Get into the Swim!
Many people with disabilities find a new kind
of freedom in water because of water's buoyancy; it reduces a person's
weight by 10 percent and it's low-impact. Thanks to a boon in adapted
sports technology, almost any sport can be adapted and water sports
are often the easiest. One may use a sports wheelchair designed
for sailing, swimming, and even adapted water-skiing. Enthusiasts
may glide over blue waters on a mono-ski or saucer.
Disabled sports organizations offer training and a lot of fun. However, mainstream sports and recreation facilities are not always fully-accessible. So make sure you tour a facility, including the locker room, before joining.
If the management wants to accommodate you, help them problem-solve. Itís not obvious to non-disabled athletic staff. For instance, I found a very nice, accessible facility but the soap and shampoo in the locker-room was positioned too high in the shower for a seated bather. I asked for it to be lowered and the conscientious health club moved it that day! Another time, after moving, I joined what appeared to be a nice, new facility, but the owner was unwilling to change a thing, so he refunded my membership costs. Itís just bad business, so remember, if management isnít open to making the facility work for you, go to the competition!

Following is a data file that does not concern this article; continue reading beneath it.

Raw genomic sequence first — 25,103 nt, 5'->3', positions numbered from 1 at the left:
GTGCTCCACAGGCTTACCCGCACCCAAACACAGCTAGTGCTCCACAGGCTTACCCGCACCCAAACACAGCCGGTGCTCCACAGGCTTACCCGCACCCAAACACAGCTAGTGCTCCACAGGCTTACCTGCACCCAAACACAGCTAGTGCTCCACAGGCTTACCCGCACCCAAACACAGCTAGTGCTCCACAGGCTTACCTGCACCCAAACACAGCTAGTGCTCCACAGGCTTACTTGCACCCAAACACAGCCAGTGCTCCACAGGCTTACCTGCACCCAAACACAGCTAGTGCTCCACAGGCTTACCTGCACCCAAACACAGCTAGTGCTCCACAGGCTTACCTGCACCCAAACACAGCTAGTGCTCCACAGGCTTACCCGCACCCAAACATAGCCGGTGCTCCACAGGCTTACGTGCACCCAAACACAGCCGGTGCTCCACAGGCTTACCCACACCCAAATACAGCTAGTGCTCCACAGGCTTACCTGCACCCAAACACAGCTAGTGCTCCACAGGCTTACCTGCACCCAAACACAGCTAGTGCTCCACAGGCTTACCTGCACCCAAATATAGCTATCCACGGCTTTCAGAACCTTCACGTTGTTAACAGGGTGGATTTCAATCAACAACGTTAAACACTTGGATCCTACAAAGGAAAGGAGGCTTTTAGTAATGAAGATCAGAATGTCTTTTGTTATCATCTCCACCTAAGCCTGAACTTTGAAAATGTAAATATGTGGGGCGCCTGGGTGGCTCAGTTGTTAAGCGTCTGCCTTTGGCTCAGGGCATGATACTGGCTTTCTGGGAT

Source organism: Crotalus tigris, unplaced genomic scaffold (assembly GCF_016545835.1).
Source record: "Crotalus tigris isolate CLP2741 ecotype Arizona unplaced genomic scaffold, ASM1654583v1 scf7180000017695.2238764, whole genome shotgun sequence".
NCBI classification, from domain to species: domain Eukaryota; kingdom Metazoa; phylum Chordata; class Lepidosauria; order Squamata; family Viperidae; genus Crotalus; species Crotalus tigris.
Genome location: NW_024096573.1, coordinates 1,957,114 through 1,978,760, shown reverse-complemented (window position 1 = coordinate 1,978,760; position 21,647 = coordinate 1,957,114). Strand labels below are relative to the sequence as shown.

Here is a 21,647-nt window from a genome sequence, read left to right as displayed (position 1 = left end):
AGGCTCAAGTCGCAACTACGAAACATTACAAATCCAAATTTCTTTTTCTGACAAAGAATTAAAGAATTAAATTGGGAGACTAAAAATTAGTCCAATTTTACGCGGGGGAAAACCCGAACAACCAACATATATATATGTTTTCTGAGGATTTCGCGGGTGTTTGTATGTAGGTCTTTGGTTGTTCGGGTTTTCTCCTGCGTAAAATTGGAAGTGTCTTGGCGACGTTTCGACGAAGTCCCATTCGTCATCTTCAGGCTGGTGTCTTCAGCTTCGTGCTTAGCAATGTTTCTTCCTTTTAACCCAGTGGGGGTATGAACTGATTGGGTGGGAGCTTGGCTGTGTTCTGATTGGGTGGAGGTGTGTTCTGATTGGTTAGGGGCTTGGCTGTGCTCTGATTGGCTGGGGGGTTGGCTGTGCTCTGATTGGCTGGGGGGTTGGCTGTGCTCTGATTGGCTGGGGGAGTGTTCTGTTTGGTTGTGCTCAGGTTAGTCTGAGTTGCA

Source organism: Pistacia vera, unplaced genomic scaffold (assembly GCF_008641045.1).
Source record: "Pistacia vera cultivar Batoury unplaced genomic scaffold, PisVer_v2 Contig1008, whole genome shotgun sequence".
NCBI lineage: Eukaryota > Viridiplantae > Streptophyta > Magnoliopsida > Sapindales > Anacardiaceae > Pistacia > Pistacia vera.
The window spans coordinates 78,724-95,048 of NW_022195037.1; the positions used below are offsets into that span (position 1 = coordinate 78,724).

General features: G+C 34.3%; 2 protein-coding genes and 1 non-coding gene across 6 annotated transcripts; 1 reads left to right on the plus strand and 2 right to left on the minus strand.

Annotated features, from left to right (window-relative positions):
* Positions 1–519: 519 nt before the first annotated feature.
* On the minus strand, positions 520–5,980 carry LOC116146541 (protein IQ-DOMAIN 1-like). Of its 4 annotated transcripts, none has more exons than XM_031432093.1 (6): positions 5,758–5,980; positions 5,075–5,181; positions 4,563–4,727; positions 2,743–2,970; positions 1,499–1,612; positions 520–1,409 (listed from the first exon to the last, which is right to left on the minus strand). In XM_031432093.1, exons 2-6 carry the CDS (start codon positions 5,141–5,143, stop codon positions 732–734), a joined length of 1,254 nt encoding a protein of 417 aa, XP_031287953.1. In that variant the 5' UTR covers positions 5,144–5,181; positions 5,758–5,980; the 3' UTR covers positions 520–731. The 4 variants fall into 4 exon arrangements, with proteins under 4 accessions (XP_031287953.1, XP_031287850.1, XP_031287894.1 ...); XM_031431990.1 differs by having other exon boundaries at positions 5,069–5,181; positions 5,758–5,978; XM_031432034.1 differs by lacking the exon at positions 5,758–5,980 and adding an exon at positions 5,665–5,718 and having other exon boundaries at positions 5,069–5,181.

Some equipment is stored, so you wonít see the floating stairs or lift you need to access the pool. Be sure to ask before throwing in the towel!
Click on one of the links (below) for information about a water
sport that interests you and learn about corresponding organizations.
and Aqua Fitness
Rowing, Canoeing and Kayaking
Please visit our subsection on adapted
sports organizations for even more great places to have fun
and/or learn while enjoying safe, good-for-you exercise. For example,
outdoor recreation programs offer camping and hiking and there are
indoor recreation programs, too. All are structured for people with
and without special needs, so that people may enjoy diversity in
recreation. And for a heads up on equipment for the active life,
see our subsection on all-terrain wheelchairs.
Numerous books and magazines can help get you
started; be sure to see our reading
list. Information for this special section was excerpted from
the periodicals listed there, and, with permission, from Sports
and Recreation for the Disabled, 2nd Ed., by Michael J. Paciorek
and Jeffrey Jones. We highly recommend this very comprehensive "adapted
Special sports guidelines for people with cognitive
disorders or mental retardation, can be obtained from Special Olympics
International (SOI) in Fresno, Calif. The Web site address is www.specialolympics.org.